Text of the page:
Purchases Under $5,000
Departments are not required to get competitive bids on non-contract items purchased under $5,000. Look at these cooperative purchasing networks to save time and money - for any purchasing need, no matter the amount.
Purchases $5,000.01 - $25,000
No bidding is required if you purchase from one of these cooperative purchasing networks.
Departments must attempt to solicit at least three informal (telephone) bids, two of which must be obtained from state CPA certified HUBs. If any are "No Bid", you must obtain a 4th bid from any vendor. The bids are entered at the distribution level of line one of the requisition. Information required for input - Company name, FID or Social Security Number, total bid amount, contact name and telephone number (or email) of the person giving the quote and HUB Ethnicity and Gender.
HUB vendors can be obtained by searching on the Centralized Master Bidders List (CMBL).
Purchases Over $25,000
No bidding is required if you purchase from one of these cooperative purchasing networks.
Requesting department must submit a requisition to Purchasing that defines:
- delivery date requirements
- name and address of reference source
- The Purchasing Office buyer secures competitive bids by formal bids using the Texas Procurement and Support Services CMBL.
- A bid opening date is assigned and bids are mail/faxed to potential bidders.
- Bids are opened and are referred to the department with a recommendation by the Buyer.
- Department authorizes recommendation and returns to Purchasing for processing.
Purchasing makes awards to the bidder offering the best value to the university. Requesting departments may request review of the bids and may recommend to Purchasing that an award be made to other than the bidder selected by Purchasing by providing justification for the award. Purchasing is the sole determinant of acceptability of the justification.
If purchasing personnel determines that the best value for University purchases will be achieved on the open market, the competitive procurement procedures will be used. An Invitation for Bid or a Request for Proposal will be issued. Each method is described in the following sections. The competitive procurement process requires due advertisement with open and competitive specifications and equal opportunity to all interested bidders.
Types of Competitive Procurements
Invitation for Bid
Competitive bidding is a standard method for acquisition of goods and services by public agencies and institutions for purchases over a dollar amount specified either by statute, rule, or policy. Depending on the dollar amount, technical specifications, delivery requirements, etc. of the request, purchasing personnel will either solicit bids formally (written) or informally (telephone).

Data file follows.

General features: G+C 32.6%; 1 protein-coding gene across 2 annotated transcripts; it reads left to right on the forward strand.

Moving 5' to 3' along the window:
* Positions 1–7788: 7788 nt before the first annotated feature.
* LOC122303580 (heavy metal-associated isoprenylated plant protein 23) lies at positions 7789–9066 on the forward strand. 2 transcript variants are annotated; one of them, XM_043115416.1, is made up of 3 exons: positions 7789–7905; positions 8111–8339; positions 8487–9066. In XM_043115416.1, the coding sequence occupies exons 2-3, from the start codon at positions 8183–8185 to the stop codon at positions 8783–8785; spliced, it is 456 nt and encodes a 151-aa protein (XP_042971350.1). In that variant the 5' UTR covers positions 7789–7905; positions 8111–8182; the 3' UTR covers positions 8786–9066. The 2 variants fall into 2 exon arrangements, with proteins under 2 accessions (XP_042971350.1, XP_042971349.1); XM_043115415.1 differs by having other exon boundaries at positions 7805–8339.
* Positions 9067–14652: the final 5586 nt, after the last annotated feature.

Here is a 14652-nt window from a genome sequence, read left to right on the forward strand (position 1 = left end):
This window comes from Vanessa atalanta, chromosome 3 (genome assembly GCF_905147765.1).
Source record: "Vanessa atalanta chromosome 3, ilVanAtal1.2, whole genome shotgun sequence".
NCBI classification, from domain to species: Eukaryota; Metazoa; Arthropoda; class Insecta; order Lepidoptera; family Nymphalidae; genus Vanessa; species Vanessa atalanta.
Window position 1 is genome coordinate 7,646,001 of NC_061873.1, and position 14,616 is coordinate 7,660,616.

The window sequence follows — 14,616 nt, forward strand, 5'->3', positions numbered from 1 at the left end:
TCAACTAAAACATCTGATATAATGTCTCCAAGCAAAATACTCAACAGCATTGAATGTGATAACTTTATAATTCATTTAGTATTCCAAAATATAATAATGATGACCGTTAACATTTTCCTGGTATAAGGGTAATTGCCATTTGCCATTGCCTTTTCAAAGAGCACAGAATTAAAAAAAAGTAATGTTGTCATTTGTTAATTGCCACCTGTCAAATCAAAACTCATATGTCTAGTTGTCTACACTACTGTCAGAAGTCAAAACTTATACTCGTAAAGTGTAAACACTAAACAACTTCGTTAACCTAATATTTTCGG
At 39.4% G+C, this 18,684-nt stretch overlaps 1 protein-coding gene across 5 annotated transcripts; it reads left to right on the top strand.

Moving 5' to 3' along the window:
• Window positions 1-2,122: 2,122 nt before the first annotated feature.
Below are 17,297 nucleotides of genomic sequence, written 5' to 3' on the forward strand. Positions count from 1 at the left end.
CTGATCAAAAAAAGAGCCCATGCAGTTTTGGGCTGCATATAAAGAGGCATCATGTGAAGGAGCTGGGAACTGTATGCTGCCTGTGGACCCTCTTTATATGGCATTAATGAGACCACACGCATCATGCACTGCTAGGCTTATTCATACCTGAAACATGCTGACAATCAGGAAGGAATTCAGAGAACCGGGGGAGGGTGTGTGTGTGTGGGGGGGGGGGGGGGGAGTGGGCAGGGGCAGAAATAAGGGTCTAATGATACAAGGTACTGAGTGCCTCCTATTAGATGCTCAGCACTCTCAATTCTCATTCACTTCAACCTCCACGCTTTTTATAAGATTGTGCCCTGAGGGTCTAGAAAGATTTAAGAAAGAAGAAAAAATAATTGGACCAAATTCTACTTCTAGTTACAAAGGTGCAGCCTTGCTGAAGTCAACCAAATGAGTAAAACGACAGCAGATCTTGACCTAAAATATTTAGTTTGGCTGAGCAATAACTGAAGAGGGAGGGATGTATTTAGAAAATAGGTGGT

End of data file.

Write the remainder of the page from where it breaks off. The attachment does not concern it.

If formal bids are requested (also known as competitive sealed bidding), an Invitation for Bid (IFB) form will be prepared by purchasing personnel. It will contain a description or specifications of the item(s) needed, the terms and conditions of the proposed purchase, the manner in which bids are to be submitted, the criteria for evaluating the bids and awarding of a purchase order or contract, the place and time for opening of bids, and any other information to assist the bidder in understanding the request. A reasonable period of time will be allowed for bid responses. No bidder may revise his/her bid after the bid opening date and time. Late or unsigned bids will not be accepted.
Purchasing personnel are responsible for the receipt and control of bid responses. All bids received will be time-stamped and secured appropriately. Opening of bids shall not be permitted until the specified time for bid opening. If a bid is inadvertently opened due to failure of the bidder to properly identify the bid response envelope, it will be opened, resealed, and marked accordingly. No buyer will be allowed to examine the contents of the bid. Normally, all bid openings are public and bid information such as prices may be announced at the opening. No recommendations for award, however, will be announced in a public bid opening.
After the opening and tabulating of all bids received, each bid will be evaluated for compliance with terms, conditions, and all requirements of the IFB. Purchasing personnel will determine which compliant bid provides the best value to TWU and make an award. The requisitioning department may be asked to review bid responses and to make a written award recommendation. If the apparent best value bid is not recommended, the requisitioning department must submit a written justification explaining the reasons for their recommendation for consideration. In the event of a conflict between the requisitioning department and the Purchasing Department, the matter will be referred to the Director, Procurement Services for review and final decision.